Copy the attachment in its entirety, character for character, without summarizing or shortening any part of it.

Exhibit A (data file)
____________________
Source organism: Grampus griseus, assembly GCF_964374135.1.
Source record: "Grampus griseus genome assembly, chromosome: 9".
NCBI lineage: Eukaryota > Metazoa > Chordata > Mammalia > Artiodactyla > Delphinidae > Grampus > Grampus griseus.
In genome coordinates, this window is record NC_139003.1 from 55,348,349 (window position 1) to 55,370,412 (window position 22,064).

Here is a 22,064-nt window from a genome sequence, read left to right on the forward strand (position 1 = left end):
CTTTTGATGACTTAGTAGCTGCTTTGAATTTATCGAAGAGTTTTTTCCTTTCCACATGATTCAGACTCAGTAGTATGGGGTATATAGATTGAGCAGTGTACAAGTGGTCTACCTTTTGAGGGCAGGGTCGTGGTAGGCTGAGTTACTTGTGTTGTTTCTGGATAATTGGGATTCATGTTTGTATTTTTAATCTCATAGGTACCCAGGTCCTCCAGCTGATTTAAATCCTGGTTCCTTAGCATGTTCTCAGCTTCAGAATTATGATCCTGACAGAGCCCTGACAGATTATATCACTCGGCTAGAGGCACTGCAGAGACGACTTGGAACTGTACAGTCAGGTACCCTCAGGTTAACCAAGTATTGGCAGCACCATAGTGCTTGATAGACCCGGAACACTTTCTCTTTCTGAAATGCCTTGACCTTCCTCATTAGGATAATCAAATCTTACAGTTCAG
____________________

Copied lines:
Source organism: Grampus griseus, assembly GCF_964374135.1.
Source record: "Grampus griseus genome assembly, chromosome: 9".
NCBI lineage: Eukaryota > Metazoa > Chordata > Mammalia > Artiodactyla > Delphinidae > Grampus > Grampus griseus.
In genome coordinates, this window is record NC_139003.1 from 55,348,349 (window position 1) to 55,370,412 (window position 22,064).

Here is a 22,064-nt window from a genome sequence, read left to right on the forward strand (position 1 = left end):
CTTTTGATGACTTAGTAGCTGCTTTGAATTTATCGAAGAGTTTTTTCCTTTCCACATGATTCAGACTCAGTAGTATGGGGTATATAGATTGAGCAGTGTACAAGTGGTCTACCTTTTGAGGGCAGGGTCGTGGTAGGCTGAGTTACTTGTGTTGTTTCTGGATAATTGGGATTCATGTTTGTATTTTTAATCTCATAGGTACCCAGGTCCTCCAGCTGATTTAAATCCTGGTTCCTTAGCATGTTCTCAGCTTCAGAATTATGATCCTGACAGAGCCCTGACAGATTATATCACTCGGCTAGAGGCACTGCAGAGACGACTTGGAACTGTACAGTCAGGTACCCTCAGGTTAACCAAGTATTGGCAGCACCATAGTGCTTGATAGACCCGGAACACTTTCTCTTTCTGAAATGCCTTGACCTTCCTCATTAGGATAATCAAATCTTACAGTTCAG